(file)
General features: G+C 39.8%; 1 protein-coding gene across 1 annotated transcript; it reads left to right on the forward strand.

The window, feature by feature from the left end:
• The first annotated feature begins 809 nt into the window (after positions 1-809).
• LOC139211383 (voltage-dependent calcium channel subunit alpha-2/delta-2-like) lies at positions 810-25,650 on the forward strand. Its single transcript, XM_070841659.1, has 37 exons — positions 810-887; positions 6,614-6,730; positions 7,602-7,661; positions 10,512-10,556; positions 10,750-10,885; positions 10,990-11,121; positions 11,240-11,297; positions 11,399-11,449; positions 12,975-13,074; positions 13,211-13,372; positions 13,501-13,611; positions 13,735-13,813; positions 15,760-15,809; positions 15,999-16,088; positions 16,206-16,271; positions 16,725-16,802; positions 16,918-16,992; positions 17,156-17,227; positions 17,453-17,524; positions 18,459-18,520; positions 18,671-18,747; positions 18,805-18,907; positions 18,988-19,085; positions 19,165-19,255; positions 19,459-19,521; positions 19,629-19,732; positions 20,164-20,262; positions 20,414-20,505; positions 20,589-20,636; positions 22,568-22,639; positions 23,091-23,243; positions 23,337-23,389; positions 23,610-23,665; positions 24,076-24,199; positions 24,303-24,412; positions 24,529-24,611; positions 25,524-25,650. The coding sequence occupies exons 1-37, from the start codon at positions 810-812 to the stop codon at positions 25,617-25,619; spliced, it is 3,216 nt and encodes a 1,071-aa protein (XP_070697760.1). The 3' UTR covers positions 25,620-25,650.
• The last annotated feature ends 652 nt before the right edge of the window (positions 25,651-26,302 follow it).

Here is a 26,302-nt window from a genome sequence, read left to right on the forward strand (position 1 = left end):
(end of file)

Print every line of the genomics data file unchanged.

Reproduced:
General features: G+C 39.8%; 1 protein-coding gene across 1 annotated transcript; it reads left to right on the forward strand.

The window, feature by feature from the left end:
• The first annotated feature begins 809 nt into the window (after positions 1-809).
• LOC139211383 (voltage-dependent calcium channel subunit alpha-2/delta-2-like) lies at positions 810-25,650 on the forward strand. Its single transcript, XM_070841659.1, has 37 exons — positions 810-887; positions 6,614-6,730; positions 7,602-7,661; positions 10,512-10,556; positions 10,750-10,885; positions 10,990-11,121; positions 11,240-11,297; positions 11,399-11,449; positions 12,975-13,074; positions 13,211-13,372; positions 13,501-13,611; positions 13,735-13,813; positions 15,760-15,809; positions 15,999-16,088; positions 16,206-16,271; positions 16,725-16,802; positions 16,918-16,992; positions 17,156-17,227; positions 17,453-17,524; positions 18,459-18,520; positions 18,671-18,747; positions 18,805-18,907; positions 18,988-19,085; positions 19,165-19,255; positions 19,459-19,521; positions 19,629-19,732; positions 20,164-20,262; positions 20,414-20,505; positions 20,589-20,636; positions 22,568-22,639; positions 23,091-23,243; positions 23,337-23,389; positions 23,610-23,665; positions 24,076-24,199; positions 24,303-24,412; positions 24,529-24,611; positions 25,524-25,650. The coding sequence occupies exons 1-37, from the start codon at positions 810-812 to the stop codon at positions 25,617-25,619; spliced, it is 3,216 nt and encodes a 1,071-aa protein (XP_070697760.1). The 3' UTR covers positions 25,620-25,650.
• The last annotated feature ends 652 nt before the right edge of the window (positions 25,651-26,302 follow it).

Here is a 26,302-nt window from a genome sequence, read left to right on the forward strand (position 1 = left end):